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FDA grants Bristol Myers Squibb OK for 2 new indications for Breyanzi

Breyanzi now has the broadest patient eligibility of any CAR T-cell therapy in relapsed or refractory LBCL.

Bristol Myers Squibb has received permission from the Food and Drug Administration for Breyanzi (lisocabtagene maraleucel), a CD19-directed chimeric antigen receptor T-cell therapy, for the treatment of adult patients with large B-cell lymphoma, including diffuse large B-cell lymphoma not otherwise specified (including DLBCL arising from indolent lymphoma), high-grade B-cell lymphoma, primary mediastinal large B-cell lymphoma and follicular lymphoma grade 3B, who have:

  • Refractory disease to first-line chemoimmunotherapy or relapse within 12 months of first-line chemoimmunotherapy; or
  • Refractory disease to first-line chemoimmunotherapy or relapse after first-line chemoimmunotherapy and are not eligible for hematopoietic stem cell transplant due to comorbidities or age.

With these two new indications, Breyanzi now has the broadest patient eligibility of any CAR T-cell therapy in relapsed or refractory LBCL. Breyanzi is not indicated for the treatment of patients with primary central nervous system lymphoma.

[Reads more: FDA grants Servier approval for new indication for Tibsovo]

“As part of our commitment to developing innovative cancer treatments for patients with critical unmet need, Breyanzi offers a potentially curative option for more patients,” said Ester Banque, senior vice president and general manager of U.S. hematology at Bristol Myers Squibb. “Based on the demonstrated clinical benefit, this approval of Breyanzi underscores the significant advances we are making to deliver on the promise of cell therapy.”

LBCL is a difficult to treat and aggressive blood cancer, and up to 40% of patients have disease that is refractory to or relapses after initial therapy. Historically, the only potential cure for these patients is the current standard of care consisting of intensive hospital-based salvage immunochemotherapy followed by high-dose chemotherapy and HSCT in those whose disease responds to the salvage therapy.

However, half of patients are not considered candidates for a stem cell transplant due to age and/or comorbidities, and only an estimated 25% of those who are candidates are able to receive a stem cell transplant and experience long-term clinical benefit. For patients who are not considered candidates for stem cell transplant, treatment options are limited. If left untreated, relapsed or refractory LBCL has a life expectancy of just three to four months.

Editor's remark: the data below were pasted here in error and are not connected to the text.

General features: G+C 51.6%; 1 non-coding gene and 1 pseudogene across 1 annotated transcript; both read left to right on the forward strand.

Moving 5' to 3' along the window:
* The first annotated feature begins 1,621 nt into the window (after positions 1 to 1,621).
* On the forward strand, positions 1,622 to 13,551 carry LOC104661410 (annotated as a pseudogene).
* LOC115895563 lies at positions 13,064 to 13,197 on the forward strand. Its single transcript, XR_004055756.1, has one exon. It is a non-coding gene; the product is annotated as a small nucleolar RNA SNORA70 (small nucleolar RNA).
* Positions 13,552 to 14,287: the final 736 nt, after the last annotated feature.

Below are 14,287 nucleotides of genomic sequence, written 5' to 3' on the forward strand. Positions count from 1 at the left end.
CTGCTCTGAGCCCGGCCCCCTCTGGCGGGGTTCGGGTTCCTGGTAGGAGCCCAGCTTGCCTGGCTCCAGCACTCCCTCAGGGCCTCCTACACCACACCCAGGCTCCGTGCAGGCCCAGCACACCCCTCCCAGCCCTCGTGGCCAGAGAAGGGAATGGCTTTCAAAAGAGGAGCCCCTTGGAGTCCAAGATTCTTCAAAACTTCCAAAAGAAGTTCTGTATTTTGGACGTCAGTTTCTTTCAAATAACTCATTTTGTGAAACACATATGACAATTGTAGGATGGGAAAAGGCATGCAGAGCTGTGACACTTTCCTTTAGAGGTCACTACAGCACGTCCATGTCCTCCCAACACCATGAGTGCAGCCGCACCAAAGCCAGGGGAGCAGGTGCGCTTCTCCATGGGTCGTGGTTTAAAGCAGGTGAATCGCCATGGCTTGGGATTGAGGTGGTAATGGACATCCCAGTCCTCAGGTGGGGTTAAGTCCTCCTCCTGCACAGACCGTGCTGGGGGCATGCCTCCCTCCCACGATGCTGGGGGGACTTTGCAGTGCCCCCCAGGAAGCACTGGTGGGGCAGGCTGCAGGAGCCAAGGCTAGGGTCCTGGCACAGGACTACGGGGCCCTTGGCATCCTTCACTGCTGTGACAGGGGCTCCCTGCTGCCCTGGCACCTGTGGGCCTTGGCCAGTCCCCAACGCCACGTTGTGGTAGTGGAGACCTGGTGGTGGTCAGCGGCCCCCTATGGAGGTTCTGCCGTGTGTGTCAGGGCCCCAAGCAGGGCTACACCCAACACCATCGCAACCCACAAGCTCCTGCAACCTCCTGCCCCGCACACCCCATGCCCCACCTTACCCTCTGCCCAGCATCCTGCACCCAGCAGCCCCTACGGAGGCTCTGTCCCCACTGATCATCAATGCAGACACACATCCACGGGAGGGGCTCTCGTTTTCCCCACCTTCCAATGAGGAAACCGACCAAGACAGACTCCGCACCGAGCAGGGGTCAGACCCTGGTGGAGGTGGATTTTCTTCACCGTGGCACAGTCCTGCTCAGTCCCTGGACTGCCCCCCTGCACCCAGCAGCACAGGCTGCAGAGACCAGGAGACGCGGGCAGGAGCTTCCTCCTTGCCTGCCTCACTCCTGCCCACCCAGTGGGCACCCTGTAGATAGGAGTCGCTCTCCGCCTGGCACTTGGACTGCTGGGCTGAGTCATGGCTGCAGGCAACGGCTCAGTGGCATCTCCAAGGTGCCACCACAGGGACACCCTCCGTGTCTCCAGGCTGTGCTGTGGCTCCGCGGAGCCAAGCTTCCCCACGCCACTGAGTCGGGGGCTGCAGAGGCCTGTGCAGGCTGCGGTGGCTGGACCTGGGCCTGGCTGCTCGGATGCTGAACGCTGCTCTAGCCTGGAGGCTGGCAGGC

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“Breyanzi represents a remarkable advance over a nearly 30-year standard of care, providing significantly improved efficacy with a well established safety profile,” said Manali Kamdar, lead investigator of the Transform study and associate professor, clinical director of lymphoma services, division of hematology, hematologic malignancies and stem cell transplantation at the University of Colorado Cancer Center.

“This important milestone reinforces the benefit of offering a CAR T-cell therapy option to patients earlier in their treatment journey, and it’s critical that we begin the work to implement this therapy into standard practice as a second-line treatment in order to help improve outcomes for more patients,” Kamdar said.

“Patients with large B-cell lymphoma whose disease does not respond to or relapses after first-line therapy often face lengthy and intensive cycles of chemotherapy with the goal of proceeding to stem cell transplant,” said Lee Greenberger, chief scientific officer of the Leukemia & Lymphoma Society. “As one of the earliest supporters of CAR T since the 1990s, LLS is excited to see the FDA approval of a CD19 CAR T-cell therapy that has moved from later lines of therapy to a second-line option, which offers patients with relapsed or refractory large B-cell lymphoma the potential for long-term remission and the hope of a cure.”

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